Before this blog post I wanted to view ‘Chinatown’ so I could get a glimpse at the latest film in our repertoire and transition into our in-class discussion tomorrow. I must say that I thoroughly enjoyed this film, I thought Jack Nicholson was just great; the fedora continues to transcend decades as it seems to be one motif of the film noir era. One of the biggest things I took away from this film was the stark contrast between the female characters of ‘Chinatown’ and ‘Laura’. In the reading we had by Laura Mulvey entitled ‘Visual Pleasure and Narrative Cinema’ she states at the end that women who have been ‘used’ in past film roles ‘cannot view the decline of the traditional film form with anything much more than sentimental regret.’ In my opinion I believe the main female characters of ‘Laura’ and ‘Chinatown’ provide us with both views of the spectrum. In ‘Laura’, Gene Tierney plays the role of Laura Hunt, who was characterisitc of the typical female role of damsel in distress needing to be saved, passive in character and frequently uttering a blood-curdling scream. In contrast, Faye Dunaway in ‘Chinatown’ as Evelyn Cross Mulwray plays a strong woman, mysterious for some parts of the film, wields a weapon and seeks for what she wants and is best for her daughter. This role discrepancy could be in part because of the difference of the period in which the films were released. ‘Laura’ in 1944, ‘Chinatown’ in 1974 closer to around the release of Mulvey’s work. I also want to note that I felt that ‘Chinatown’ had more of a darker and serious tone, maybe because of the more commonplace storyline that involved teenage pregnancy and family issues. In ‘Laura’ I honestly laughed at parts when I shouldn’t have. The screams made me laugh and I thought how Laura just popped up in the middle of the film was a little too convenient for the story writers. I want to note that the ensemble of actors and actresses in ‘Chinatown’ was extremely prolific. There were classic actors in the leads such as Jack Nicholson and Faye Dunaway of course but supporting ones who have appeared in ‘The Maltese Falcon’ (John Huston), ‘The Creature from the Black Lagoon’ (Perry Lopez), ‘Rocky’ (Burt Young) to ‘Wayne’s World 2’ and ‘Seinfeld’ episodes (James Hong).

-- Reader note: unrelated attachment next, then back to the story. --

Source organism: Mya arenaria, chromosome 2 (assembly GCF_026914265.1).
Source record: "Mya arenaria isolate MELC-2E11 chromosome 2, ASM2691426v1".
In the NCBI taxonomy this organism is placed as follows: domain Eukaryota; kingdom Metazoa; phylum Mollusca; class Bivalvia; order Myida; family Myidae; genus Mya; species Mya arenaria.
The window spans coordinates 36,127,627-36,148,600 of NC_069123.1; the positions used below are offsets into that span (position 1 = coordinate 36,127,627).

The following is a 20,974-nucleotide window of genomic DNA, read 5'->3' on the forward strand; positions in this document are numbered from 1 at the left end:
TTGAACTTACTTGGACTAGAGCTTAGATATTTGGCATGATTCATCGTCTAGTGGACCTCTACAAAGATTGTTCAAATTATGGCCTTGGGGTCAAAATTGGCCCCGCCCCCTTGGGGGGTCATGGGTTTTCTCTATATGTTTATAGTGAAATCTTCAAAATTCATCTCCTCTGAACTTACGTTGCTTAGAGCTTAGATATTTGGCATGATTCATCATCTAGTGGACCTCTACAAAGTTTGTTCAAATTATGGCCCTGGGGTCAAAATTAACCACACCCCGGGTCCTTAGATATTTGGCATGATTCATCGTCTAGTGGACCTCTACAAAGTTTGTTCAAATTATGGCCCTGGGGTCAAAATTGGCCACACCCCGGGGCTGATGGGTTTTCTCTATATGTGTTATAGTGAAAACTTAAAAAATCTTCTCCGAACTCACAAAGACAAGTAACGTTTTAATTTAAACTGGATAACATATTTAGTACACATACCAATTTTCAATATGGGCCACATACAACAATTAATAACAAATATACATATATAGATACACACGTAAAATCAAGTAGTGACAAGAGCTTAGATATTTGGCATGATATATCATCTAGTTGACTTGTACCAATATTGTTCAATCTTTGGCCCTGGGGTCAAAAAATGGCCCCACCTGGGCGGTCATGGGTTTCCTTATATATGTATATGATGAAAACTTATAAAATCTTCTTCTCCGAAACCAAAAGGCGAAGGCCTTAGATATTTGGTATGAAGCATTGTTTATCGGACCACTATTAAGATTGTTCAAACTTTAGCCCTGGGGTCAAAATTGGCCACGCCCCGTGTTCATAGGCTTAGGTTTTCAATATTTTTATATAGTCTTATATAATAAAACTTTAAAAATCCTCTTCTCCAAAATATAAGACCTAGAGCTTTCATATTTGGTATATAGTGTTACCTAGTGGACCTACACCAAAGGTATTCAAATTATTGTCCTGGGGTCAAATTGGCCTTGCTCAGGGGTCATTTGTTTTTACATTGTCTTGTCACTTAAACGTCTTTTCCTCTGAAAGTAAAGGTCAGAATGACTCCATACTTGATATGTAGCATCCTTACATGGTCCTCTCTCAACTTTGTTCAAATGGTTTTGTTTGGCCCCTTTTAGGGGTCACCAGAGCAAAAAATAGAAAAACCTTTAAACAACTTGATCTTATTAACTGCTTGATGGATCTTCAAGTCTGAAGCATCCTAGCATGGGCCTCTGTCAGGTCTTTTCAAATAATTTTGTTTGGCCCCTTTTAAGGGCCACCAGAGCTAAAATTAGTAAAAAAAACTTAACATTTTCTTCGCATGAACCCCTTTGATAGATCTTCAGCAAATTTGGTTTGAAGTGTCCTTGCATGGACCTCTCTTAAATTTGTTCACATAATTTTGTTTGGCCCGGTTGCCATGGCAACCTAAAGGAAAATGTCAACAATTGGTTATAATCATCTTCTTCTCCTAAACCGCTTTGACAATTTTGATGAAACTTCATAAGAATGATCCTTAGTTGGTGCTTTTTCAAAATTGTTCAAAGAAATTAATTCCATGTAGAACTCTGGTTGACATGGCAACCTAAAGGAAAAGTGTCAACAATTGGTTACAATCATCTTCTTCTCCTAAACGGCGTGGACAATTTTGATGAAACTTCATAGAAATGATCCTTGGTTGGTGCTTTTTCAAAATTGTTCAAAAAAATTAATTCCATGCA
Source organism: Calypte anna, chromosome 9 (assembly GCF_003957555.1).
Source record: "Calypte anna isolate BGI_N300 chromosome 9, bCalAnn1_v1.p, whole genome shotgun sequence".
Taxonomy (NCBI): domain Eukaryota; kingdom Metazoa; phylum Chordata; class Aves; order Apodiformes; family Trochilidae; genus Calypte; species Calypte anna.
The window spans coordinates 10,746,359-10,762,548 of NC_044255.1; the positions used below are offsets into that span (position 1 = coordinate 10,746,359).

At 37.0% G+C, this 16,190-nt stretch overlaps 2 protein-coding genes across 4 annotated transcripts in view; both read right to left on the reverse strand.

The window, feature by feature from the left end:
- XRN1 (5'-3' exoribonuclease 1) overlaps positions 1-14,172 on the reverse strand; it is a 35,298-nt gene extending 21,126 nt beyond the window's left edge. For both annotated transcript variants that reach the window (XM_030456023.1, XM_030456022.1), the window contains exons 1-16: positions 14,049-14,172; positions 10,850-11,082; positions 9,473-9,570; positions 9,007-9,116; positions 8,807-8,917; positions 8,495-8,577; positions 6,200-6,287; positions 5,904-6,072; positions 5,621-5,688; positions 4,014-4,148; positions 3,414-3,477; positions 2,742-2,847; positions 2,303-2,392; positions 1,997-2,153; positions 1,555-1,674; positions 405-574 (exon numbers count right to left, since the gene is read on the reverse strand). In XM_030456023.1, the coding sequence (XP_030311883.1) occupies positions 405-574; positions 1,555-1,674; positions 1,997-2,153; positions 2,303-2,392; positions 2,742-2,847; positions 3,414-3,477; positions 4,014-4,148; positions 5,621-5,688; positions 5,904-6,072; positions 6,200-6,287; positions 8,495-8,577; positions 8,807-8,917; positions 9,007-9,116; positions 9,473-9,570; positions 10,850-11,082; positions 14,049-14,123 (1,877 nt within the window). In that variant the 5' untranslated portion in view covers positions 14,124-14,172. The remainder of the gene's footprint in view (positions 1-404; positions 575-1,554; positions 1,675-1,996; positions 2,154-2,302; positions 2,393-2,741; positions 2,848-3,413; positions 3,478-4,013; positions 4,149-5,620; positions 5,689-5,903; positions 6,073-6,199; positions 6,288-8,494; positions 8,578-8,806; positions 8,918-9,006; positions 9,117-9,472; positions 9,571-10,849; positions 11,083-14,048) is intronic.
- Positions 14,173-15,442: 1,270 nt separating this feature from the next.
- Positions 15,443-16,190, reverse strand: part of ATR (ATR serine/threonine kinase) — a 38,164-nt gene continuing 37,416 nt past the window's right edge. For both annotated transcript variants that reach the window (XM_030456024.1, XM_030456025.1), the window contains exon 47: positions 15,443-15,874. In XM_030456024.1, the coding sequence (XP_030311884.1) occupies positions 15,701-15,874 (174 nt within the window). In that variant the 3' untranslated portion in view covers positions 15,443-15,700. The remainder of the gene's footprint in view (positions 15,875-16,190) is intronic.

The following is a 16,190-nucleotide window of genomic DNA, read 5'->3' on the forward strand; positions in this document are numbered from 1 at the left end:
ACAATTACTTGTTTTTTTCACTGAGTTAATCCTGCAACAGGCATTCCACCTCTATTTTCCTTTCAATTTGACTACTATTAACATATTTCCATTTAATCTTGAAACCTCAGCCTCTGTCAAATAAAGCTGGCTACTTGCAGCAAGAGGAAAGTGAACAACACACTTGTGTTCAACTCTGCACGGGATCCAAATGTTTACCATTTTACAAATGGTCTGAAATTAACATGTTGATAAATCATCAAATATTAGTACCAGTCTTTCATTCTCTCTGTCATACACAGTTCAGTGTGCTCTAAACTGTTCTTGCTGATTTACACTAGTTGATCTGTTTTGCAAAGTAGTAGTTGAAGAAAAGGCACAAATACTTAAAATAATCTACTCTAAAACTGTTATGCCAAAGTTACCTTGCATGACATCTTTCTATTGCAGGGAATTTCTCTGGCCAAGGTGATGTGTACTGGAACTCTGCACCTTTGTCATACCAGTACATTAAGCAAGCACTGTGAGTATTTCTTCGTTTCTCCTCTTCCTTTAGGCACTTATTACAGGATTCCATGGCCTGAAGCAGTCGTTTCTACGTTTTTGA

As for why ‘Laura’ made me laugh more than anything I think it could definitely be attributed to the time gap between when it was released and the present. We are subjected to such a more intense level of mystery and fear in current films because many directors today pull out all the stops when it comes to striking fear in an audience whether it be due to technological advances or the acceptance of what is allowable for audiences to view.
In contrast, ‘Chinatown’ struck a more serious-tone with me. I honestly felt bad in several instances in the film. We discussed in class how some movies allow us to ‘see things’ not necessarily on the silver screen but in life and I think to some extent this film does this.
On a more recent level I would like to mention how after viewing it this past weekend, I feel that ‘Shutter Island’ is a prime example of film noir in the present. From the opening clink of bells to the ever constant ensemble of strings and bass riffs it is a mystery-thriller that is very noirish so to speak. Martin Scorsese who directed it even made the entire cast watch ‘Laura’ to get a sense of character. Here are some great articles I came across that connected ‘Shutter Island’ to the noir character:
I don’t want to give anything away from this film but take a look at the trailer and you can tell from this brief glimpse that it is almost a time-warp. We are instantly taken from 2010 back to the age of film noirs in the 1940’s-50’s. And of course in addition to the music, plot structure, twists, turns, mystery, setting and lighting no film noir would be complete without the appearance of a fedora, which make a strong appearance in this film.
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